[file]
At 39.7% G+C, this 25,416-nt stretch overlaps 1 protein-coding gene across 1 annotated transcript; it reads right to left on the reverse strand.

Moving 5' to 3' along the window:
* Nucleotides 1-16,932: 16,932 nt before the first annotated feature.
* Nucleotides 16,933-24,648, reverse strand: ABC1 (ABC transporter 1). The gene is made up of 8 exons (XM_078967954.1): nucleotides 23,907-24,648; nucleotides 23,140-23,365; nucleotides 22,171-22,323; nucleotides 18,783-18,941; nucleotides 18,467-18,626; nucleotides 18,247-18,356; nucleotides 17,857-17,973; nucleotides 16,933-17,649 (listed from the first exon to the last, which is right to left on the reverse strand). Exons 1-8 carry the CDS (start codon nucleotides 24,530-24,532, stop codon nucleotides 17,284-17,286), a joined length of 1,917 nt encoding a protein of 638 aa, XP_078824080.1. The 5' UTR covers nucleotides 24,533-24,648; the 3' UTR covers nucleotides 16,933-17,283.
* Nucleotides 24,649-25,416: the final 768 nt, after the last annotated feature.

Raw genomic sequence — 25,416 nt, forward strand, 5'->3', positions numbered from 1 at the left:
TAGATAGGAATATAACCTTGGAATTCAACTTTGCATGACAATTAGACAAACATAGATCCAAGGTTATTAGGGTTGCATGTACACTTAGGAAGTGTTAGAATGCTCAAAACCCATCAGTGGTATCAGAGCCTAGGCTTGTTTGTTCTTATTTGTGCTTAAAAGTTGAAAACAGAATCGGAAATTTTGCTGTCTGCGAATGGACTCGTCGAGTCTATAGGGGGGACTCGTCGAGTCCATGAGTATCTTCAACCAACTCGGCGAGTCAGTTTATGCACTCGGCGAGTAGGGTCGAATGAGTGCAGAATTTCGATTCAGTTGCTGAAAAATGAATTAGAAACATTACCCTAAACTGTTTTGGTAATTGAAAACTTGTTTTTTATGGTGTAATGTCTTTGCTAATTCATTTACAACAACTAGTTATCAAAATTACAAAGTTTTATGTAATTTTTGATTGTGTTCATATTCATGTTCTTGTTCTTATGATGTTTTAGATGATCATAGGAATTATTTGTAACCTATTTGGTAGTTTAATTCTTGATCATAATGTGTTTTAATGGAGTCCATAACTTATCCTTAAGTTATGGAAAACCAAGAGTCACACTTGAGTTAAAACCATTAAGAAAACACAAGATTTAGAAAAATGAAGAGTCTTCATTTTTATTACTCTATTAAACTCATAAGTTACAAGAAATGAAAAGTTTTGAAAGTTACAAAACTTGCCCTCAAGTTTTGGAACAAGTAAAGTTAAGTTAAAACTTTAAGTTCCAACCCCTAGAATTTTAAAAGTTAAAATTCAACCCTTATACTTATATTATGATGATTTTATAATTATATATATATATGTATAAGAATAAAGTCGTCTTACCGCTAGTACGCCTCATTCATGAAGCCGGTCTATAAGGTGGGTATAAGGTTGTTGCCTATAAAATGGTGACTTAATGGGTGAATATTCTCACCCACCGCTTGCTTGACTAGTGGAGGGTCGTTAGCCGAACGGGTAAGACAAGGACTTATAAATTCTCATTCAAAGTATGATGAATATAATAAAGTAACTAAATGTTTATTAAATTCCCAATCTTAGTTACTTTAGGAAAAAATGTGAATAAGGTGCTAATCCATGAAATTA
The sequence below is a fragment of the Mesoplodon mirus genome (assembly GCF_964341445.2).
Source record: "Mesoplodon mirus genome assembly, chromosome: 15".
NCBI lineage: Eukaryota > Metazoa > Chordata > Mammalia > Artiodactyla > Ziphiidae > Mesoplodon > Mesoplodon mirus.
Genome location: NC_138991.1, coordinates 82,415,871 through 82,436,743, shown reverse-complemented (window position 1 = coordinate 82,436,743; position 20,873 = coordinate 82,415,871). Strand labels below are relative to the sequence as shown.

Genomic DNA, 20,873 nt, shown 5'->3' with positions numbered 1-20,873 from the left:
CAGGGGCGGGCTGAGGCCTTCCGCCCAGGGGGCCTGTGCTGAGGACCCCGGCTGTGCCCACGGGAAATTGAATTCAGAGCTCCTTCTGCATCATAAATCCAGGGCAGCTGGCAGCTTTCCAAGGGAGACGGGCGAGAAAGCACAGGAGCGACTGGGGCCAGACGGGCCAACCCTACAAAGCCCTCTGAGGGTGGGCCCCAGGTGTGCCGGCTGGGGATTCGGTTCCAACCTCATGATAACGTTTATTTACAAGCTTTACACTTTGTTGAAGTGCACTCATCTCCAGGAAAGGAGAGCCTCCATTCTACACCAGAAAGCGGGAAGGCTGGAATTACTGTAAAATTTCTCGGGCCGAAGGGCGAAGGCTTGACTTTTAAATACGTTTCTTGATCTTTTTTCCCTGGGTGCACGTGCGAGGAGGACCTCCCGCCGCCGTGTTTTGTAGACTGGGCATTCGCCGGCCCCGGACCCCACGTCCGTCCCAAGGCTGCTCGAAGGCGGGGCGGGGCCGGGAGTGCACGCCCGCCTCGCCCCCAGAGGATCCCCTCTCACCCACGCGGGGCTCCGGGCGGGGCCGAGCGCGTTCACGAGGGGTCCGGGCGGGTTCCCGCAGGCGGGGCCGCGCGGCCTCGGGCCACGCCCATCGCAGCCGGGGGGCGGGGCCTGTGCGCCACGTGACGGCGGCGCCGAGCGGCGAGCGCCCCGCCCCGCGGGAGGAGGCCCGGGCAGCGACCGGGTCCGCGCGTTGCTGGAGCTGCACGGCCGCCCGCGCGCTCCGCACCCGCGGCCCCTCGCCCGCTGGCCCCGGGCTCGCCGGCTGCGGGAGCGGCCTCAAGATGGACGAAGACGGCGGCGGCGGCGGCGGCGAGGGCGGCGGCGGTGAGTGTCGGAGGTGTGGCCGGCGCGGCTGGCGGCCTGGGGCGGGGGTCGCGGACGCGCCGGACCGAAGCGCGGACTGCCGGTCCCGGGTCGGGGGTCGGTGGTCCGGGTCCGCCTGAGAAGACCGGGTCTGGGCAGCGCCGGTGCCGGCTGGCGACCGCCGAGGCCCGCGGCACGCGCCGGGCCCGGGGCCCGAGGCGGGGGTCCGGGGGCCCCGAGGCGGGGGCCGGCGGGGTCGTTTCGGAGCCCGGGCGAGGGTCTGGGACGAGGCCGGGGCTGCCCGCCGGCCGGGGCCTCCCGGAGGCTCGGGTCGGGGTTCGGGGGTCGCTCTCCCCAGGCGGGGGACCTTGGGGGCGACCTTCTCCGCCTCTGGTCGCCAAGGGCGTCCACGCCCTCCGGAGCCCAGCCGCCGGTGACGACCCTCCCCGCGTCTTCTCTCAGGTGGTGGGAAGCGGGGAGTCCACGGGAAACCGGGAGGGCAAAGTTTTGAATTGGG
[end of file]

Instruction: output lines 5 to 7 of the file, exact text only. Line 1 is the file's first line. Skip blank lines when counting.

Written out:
* Nucleotides 24,649-25,416: the final 768 nt, after the last annotated feature.

Raw genomic sequence — 25,416 nt, forward strand, 5'->3', positions numbered from 1 at the left:
TAGATAGGAATATAACCTTGGAATTCAACTTTGCATGACAATTAGACAAACATAGATCCAAGGTTATTAGGGTTGCATGTACACTTAGGAAGTGTTAGAATGCTCAAAACCCATCAGTGGTATCAGAGCCTAGGCTTGTTTGTTCTTATTTGTGCTTAAAAGTTGAAAACAGAATCGGAAATTTTGCTGTCTGCGAATGGACTCGTCGAGTCTATAGGGGGGACTCGTCGAGTCCATGAGTATCTTCAACCAACTCGGCGAGTCAGTTTATGCACTCGGCGAGTAGGGTCGAATGAGTGCAGAATTTCGATTCAGTTGCTGAAAAATGAATTAGAAACATTACCCTAAACTGTTTTGGTAATTGAAAACTTGTTTTTTATGGTGTAATGTCTTTGCTAATTCATTTACAACAACTAGTTATCAAAATTACAAAGTTTTATGTAATTTTTGATTGTGTTCATATTCATGTTCTTGTTCTTATGATGTTTTAGATGATCATAGGAATTATTTGTAACCTATTTGGTAGTTTAATTCTTGATCATAATGTGTTTTAATGGAGTCCATAACTTATCCTTAAGTTATGGAAAACCAAGAGTCACACTTGAGTTAAAACCATTAAGAAAACACAAGATTTAGAAAAATGAAGAGTCTTCATTTTTATTACTCTATTAAACTCATAAGTTACAAGAAATGAAAAGTTTTGAAAGTTACAAAACTTGCCCTCAAGTTTTGGAACAAGTAAAGTTAAGTTAAAACTTTAAGTTCCAACCCCTAGAATTTTAAAAGTTAAAATTCAACCCTTATACTTATATTATGATGATTTTATAATTATATATATATATGTATAAGAATAAAGTCGTCTTACCGCTAGTACGCCTCATTCATGAAGCCGGTCTATAAGGTGGGTATAAGGTTGTTGCCTATAAAATGGTGACTTAATGGGTGAATATTCTCACCCACCGCTTGCTTGACTAGTGGAGGGTCGTTAGCCGAACGGGTAAGACAAGGACTTATAAATTCTCATTCAAAGTATGATGAATATAATAAAGTAACTAAATGTTTATTAAATTCCCAATCTTAGTTACTTTAGGAAAAAATGTGAATAAGGTGCTAATCCATGAAATTA